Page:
How has being a part of the flow community touched your life? How can the flow community make an impact and how do you see yourself being a part of it?
- Some of the nicest, most genuine and interesting people in my life I met through the flow community. They welcomed me, invited me to spin, and now this group of people feels like home. This has made me open up more to others and seek to make more connections with those outside of my immediate friend circle. I feel like I have stronger ties to the community in Seattle as a whole, especially when it comes to events and activities happening in the city. It has also made me more accepting of myself and able to reflect more on my intentions and what I’m looking for. As part of the community, I make an impact by attending those events and inviting others to join as well.
I try to support people looking to begin flow arts by guiding them to tutorials or ways that I’ve learned. I think everyone has a “flow” or something they could offer in this space. Flow is also a great outlet for improving mental health, physical health, and overall happiness, and I think the more people that get introduced to flow the more connected and better they will feel. I like to be a part of it by sharing what I know and making others feel like they could learn it too!
Are you a part of a performance group, flow community, or flow meet-up?
- I’m currently part of both the Emerald City Hoop Troupe and the Washington Fire Collective, as well as an attendee at flow meet ups in the Seattle area. For the Emerald City Hoop Troupe, I do local performances throughout the year. As part of the Washington Fire Collective, I’ve met up with our group 2 times a week for the past 6 months to prepare our piece for Burning Man.
The flow community in Seattle is very strong and has many events. I’m grateful to have many flow related meet ups that I attend like the fire jams which happen every other Wednesday, spin jams on Saturdays, and opportunities to participate in local workshops.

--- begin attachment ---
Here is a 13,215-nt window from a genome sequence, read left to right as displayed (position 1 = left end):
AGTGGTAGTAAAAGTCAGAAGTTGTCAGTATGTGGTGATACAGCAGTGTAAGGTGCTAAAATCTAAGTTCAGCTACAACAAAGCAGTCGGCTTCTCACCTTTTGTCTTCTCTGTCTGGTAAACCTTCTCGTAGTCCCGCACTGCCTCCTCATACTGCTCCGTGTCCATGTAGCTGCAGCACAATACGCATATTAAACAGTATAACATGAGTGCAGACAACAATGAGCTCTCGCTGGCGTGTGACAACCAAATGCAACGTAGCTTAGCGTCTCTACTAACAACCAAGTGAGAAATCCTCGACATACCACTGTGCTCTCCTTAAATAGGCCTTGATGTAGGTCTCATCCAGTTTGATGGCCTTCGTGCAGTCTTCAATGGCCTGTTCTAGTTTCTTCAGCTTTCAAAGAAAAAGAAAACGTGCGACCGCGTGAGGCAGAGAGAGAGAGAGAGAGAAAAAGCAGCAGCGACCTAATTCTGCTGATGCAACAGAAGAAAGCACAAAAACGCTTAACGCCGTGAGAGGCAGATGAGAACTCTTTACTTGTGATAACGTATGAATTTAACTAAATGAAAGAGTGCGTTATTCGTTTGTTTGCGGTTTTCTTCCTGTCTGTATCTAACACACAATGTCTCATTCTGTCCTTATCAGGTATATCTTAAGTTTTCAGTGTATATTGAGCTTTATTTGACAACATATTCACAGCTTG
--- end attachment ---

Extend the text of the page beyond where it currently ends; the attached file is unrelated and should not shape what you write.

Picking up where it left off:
Are there any Facebook groups, clubs or local meet-ups that already exist in your local area? Are there online hooping/spinning/flow communities or forums that you’re on and/or participate in?
- Seattle has several awesome flow arts meet ups such as Spinurn every other Wednesday and spin jams on Saturdays at Dance Underground or Cal Anderson Park. Most events are posted at Seattle Tech Spinners. I mostly participate through Instagram with the flow community, but I’ve also recently joined several Facebook flow groups such as Flow Art Lounge, Flow Art in Motion, Flow Spinistries and Flow Arts Post.
Is there a flow jam hosted in your city? What’s it’s name and where is the venue?
- Every other Wednesday there is a fire jam called Spinurn at Gasworks Park, or an indoor spin session at Om Culture every Wednesday. Every Saturday there is a community spin jam as well for regular props. Seattle has a really vibrant flow community with casual meet-ups happening throughout the week as well.
What are your main props/specialties?
- Hooping (doubles, quads), fire hooping, fans (fire, LED), spin flags, levi wand, pixel whip, contact staff, pixie dragon staff, and fire eating.
Where do you like to practice the most?
- I love practicing at community spin sessions at Dance Underground or OmCulture. By going there I end up learning something from the other artists or being able to teach someone else something they didn’t know yet!